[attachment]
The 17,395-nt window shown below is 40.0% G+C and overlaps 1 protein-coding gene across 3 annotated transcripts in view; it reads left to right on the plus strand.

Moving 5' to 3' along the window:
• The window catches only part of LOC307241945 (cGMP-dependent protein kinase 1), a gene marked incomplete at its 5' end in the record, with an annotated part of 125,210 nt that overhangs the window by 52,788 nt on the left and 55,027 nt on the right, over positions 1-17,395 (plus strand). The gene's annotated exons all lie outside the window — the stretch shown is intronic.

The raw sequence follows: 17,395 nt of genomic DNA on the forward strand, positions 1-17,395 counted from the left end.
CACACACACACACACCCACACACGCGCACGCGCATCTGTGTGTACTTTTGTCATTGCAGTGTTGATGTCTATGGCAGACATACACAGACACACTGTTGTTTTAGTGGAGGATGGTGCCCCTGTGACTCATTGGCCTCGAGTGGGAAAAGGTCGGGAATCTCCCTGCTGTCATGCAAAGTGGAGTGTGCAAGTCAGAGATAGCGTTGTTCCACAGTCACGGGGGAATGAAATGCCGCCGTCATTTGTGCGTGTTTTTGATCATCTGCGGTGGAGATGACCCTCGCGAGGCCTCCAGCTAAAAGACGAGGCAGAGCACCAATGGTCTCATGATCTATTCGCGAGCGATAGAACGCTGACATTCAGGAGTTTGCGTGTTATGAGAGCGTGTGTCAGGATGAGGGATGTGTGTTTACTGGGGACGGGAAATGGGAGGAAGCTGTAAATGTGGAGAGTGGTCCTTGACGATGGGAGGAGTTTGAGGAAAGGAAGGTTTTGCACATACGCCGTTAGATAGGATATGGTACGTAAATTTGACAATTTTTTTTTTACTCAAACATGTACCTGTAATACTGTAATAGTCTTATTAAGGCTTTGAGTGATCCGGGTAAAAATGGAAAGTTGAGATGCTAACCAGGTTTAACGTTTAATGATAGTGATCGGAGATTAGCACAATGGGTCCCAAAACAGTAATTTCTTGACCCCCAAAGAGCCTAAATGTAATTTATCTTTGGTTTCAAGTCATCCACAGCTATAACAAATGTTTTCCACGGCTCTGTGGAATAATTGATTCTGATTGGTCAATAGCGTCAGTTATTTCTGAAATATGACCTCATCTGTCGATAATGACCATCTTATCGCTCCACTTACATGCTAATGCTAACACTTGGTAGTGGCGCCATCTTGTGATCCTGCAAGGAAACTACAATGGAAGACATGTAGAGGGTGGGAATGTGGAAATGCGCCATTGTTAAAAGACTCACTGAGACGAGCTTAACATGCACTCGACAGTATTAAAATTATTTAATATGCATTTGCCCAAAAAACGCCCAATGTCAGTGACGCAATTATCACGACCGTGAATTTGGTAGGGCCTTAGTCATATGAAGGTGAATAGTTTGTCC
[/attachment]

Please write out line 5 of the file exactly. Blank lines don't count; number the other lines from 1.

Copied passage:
CACACACACACACACCCACACACGCGCACGCGCATCTGTGTGTACTTTTGTCATTGCAGTGTTGATGTCTATGGCAGACATACACAGACACACTGTTGTTTTAGTGGAGGATGGTGCCCCTGTGACTCATTGGCCTCGAGTGGGAAAAGGTCGGGAATCTCCCTGCTGTCATGCAAAGTGGAGTGTGCAAGTCAGAGATAGCGTTGTTCCACAGTCACGGGGGAATGAAATGCCGCCGTCATTTGTGCGTGTTTTTGATCATCTGCGGTGGAGATGACCCTCGCGAGGCCTCCAGCTAAAAGACGAGGCAGAGCACCAATGGTCTCATGATCTATTCGCGAGCGATAGAACGCTGACATTCAGGAGTTTGCGTGTTATGAGAGCGTGTGTCAGGATGAGGGATGTGTGTTTACTGGGGACGGGAAATGGGAGGAAGCTGTAAATGTGGAGAGTGGTCCTTGACGATGGGAGGAGTTTGAGGAAAGGAAGGTTTTGCACATACGCCGTTAGATAGGATATGGTACGTAAATTTGACAATTTTTTTTTTACTCAAACATGTACCTGTAATACTGTAATAGTCTTATTAAGGCTTTGAGTGATCCGGGTAAAAATGGAAAGTTGAGATGCTAACCAGGTTTAACGTTTAATGATAGTGATCGGAGATTAGCACAATGGGTCCCAAAACAGTAATTTCTTGACCCCCAAAGAGCCTAAATGTAATTTATCTTTGGTTTCAAGTCATCCACAGCTATAACAAATGTTTTCCACGGCTCTGTGGAATAATTGATTCTGATTGGTCAATAGCGTCAGTTATTTCTGAAATATGACCTCATCTGTCGATAATGACCATCTTATCGCTCCACTTACATGCTAATGCTAACACTTGGTAGTGGCGCCATCTTGTGATCCTGCAAGGAAACTACAATGGAAGACATGTAGAGGGTGGGAATGTGGAAATGCGCCATTGTTAAAAGACTCACTGAGACGAGCTTAACATGCACTCGACAGTATTAAAATTATTTAATATGCATTTGCCCAAAAAACGCCCAATGTCAGTGACGCAATTATCACGACCGTGAATTTGGTAGGGCCTTAGTCATATGAAGGTGAATAGTTTGTCC